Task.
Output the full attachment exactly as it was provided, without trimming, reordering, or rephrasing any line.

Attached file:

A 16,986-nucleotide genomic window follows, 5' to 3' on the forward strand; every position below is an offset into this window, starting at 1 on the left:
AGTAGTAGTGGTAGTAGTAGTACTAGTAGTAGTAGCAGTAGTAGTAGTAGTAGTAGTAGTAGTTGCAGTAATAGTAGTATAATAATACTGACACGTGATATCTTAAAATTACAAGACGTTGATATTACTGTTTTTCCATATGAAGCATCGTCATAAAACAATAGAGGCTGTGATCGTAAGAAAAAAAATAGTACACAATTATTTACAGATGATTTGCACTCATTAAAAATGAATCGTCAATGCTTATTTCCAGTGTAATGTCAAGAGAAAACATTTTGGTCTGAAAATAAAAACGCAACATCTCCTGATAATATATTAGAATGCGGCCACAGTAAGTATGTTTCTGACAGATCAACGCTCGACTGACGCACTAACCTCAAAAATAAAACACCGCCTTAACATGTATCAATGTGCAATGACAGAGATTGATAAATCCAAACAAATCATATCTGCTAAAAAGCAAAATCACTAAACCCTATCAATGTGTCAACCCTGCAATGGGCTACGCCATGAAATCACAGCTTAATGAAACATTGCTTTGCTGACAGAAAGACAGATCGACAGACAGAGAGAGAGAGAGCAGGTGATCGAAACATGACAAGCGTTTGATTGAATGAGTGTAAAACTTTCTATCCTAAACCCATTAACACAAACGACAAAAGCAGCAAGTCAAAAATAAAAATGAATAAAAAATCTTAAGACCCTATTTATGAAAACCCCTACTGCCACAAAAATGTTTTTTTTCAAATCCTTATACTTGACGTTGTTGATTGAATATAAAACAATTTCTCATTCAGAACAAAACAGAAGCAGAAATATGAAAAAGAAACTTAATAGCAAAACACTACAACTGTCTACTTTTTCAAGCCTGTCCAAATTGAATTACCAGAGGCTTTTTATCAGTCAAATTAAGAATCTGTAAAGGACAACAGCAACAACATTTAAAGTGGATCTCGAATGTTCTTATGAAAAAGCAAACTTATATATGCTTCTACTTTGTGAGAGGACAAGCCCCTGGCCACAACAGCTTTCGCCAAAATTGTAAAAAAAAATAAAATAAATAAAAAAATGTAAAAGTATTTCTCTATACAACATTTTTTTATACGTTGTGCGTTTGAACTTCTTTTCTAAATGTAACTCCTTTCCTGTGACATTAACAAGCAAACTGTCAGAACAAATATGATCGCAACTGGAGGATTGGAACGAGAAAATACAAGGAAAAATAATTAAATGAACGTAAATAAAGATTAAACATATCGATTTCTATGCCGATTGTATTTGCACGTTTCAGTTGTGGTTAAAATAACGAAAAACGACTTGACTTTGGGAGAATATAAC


A 16,986-nucleotide genomic window follows, 5' to 3' on the forward strand; every position below is an offset into this window, starting at 1 on the left:
AGTAGTAGTGGTAGTAGTAGTACTAGTAGTAGTAGCAGTAGTAGTAGTAGTAGTAGTAGTAGTTGCAGTAATAGTAGTATAATAATACTGACACGTGATATCTTAAAATTACAAGACGTTGATATTACTGTTTTTCCATATGAAGCATCGTCATAAAACAATAGAGGCTGTGATCGTAAGAAAAAAAATAGTACACAATTATTTACAGATGATTTGCACTCATTAAAAATGAATCGTCAATGCTTATTTCCAGTGTAATGTCAAGAGAAAACATTTTGGTCTGAAAATAAAAACGCAACATCTCCTGATAATATATTAGAATGCGGCCACAGTAAGTATGTTTCTGACAGATCAACGCTCGACTGACGCACTAACCTCAAAAATAAAACACCGCCTTAACATGTATCAATGTGCAATGACAGAGATTGATAAATCCAAACAAATCATATCTGCTAAAAAGCAAAATCACTAAACCCTATCAATGTGTCAACCCTGCAATGGGCTACGCCATGAAATCACAGCTTAATGAAACATTGCTTTGCTGACAGAAAGACAGATCGACAGACAGAGAGAGAGAGAGCAGGTGATCGAAACATGACAAGCGTTTGATTGAATGAGTGTAAAACTTTCTATCCTAAACCCATTAACACAAACGACAAAAGCAGCAAGTCAAAAATAAAAATGAATAAAAAATCTTAAGACCCTATTTATGAAAACCCCTACTGCCACAAAAATGTTTTTTTTCAAATCCTTATACTTGACGTTGTTGATTGAATATAAAACAATTTCTCATTCAGAACAAAACAGAAGCAGAAATATGAAAAAGAAACTTAATAGCAAAACACTACAACTGTCTACTTTTTCAAGCCTGTCCAAATTGAATTACCAGAGGCTTTTTATCAGTCAAATTAAGAATCTGTAAAGGACAACAGCAACAACATTTAAAGTGGATCTCGAATGTTCTTATGAAAAAGCAAACTTATATATGCTTCTACTTTGTGAGAGGACAAGCCCCTGGCCACAACAGCTTTCGCCAAAATTGTAAAAAAAAATAAAATAAATAAAAAAATGTAAAAGTATTTCTCTATACAACATTTTTTTATACGTTGTGCGTTTGAACTTCTTTTCTAAATGTAACTCCTTTCCTGTGACATTAACAAGCAAACTGTCAGAACAAATATGATCGCAACTGGAGGATTGGAACGAGAAAATACAAGGAAAAATAATTAAATGAACGTAAATAAAGATTAAACATATCGATTTCTATGCCGATTGTATTTGCACGTTTCAGTTGTGGTTAAAATAACGAAAAACGACTTGACTTTGGGAGAATATAAC